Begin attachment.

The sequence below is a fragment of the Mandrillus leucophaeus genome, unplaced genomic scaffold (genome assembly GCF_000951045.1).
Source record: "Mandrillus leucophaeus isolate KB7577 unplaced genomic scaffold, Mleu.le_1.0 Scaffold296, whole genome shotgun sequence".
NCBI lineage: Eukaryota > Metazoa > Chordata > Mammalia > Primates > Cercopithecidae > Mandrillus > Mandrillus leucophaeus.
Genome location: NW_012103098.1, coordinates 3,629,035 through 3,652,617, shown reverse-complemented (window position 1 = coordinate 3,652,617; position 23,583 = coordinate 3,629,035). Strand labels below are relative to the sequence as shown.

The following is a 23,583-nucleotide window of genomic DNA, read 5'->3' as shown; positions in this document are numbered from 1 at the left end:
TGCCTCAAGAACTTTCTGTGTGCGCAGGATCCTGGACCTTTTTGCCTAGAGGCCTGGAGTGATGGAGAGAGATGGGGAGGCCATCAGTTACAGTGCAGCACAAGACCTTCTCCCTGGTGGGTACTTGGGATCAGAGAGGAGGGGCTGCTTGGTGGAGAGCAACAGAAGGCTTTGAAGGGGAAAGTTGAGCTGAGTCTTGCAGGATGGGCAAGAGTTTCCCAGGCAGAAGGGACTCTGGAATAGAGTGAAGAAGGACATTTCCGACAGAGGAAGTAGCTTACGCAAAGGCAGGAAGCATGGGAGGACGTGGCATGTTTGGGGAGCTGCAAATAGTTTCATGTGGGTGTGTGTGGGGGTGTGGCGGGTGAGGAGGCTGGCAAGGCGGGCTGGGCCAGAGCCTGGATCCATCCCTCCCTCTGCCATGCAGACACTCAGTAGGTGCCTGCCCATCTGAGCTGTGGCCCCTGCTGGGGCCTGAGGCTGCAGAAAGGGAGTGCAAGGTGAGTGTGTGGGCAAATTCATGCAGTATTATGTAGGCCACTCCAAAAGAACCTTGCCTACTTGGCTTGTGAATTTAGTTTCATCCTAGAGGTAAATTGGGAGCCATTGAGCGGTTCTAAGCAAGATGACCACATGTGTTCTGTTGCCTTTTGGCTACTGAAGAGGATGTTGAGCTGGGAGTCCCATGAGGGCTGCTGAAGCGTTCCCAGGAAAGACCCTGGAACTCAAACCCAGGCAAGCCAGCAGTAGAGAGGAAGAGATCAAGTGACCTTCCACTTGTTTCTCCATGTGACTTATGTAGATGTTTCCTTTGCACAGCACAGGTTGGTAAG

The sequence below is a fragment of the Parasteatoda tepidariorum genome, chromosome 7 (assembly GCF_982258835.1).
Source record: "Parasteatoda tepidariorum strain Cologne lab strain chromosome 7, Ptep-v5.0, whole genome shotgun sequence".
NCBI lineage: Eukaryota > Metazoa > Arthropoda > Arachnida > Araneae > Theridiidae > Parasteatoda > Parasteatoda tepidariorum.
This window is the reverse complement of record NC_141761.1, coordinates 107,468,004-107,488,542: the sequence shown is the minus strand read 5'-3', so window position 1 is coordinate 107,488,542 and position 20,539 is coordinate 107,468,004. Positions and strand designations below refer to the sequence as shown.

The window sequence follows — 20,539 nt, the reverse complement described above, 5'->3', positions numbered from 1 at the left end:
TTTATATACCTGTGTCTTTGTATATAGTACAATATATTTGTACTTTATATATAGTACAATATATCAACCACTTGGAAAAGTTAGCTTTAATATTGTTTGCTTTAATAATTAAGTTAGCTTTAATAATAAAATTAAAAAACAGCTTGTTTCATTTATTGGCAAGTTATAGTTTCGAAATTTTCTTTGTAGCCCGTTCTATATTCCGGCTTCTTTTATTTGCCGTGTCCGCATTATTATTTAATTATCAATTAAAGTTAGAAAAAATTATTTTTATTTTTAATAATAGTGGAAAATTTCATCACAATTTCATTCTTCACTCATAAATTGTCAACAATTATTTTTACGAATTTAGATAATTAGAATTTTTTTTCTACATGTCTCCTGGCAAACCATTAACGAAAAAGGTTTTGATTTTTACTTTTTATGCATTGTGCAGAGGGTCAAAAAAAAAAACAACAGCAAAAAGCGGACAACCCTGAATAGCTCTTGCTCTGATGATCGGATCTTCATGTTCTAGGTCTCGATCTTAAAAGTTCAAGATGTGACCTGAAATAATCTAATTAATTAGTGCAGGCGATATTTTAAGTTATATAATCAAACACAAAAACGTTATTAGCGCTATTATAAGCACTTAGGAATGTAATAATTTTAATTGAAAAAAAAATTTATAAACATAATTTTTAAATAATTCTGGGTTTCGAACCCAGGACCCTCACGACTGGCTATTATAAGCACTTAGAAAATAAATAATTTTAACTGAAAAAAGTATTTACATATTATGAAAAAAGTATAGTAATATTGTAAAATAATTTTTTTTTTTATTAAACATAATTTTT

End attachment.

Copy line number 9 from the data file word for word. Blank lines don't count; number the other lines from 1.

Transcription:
NCBI lineage: Eukaryota > Metazoa > Arthropoda > Arachnida > Araneae > Theridiidae > Parasteatoda > Parasteatoda tepidariorum.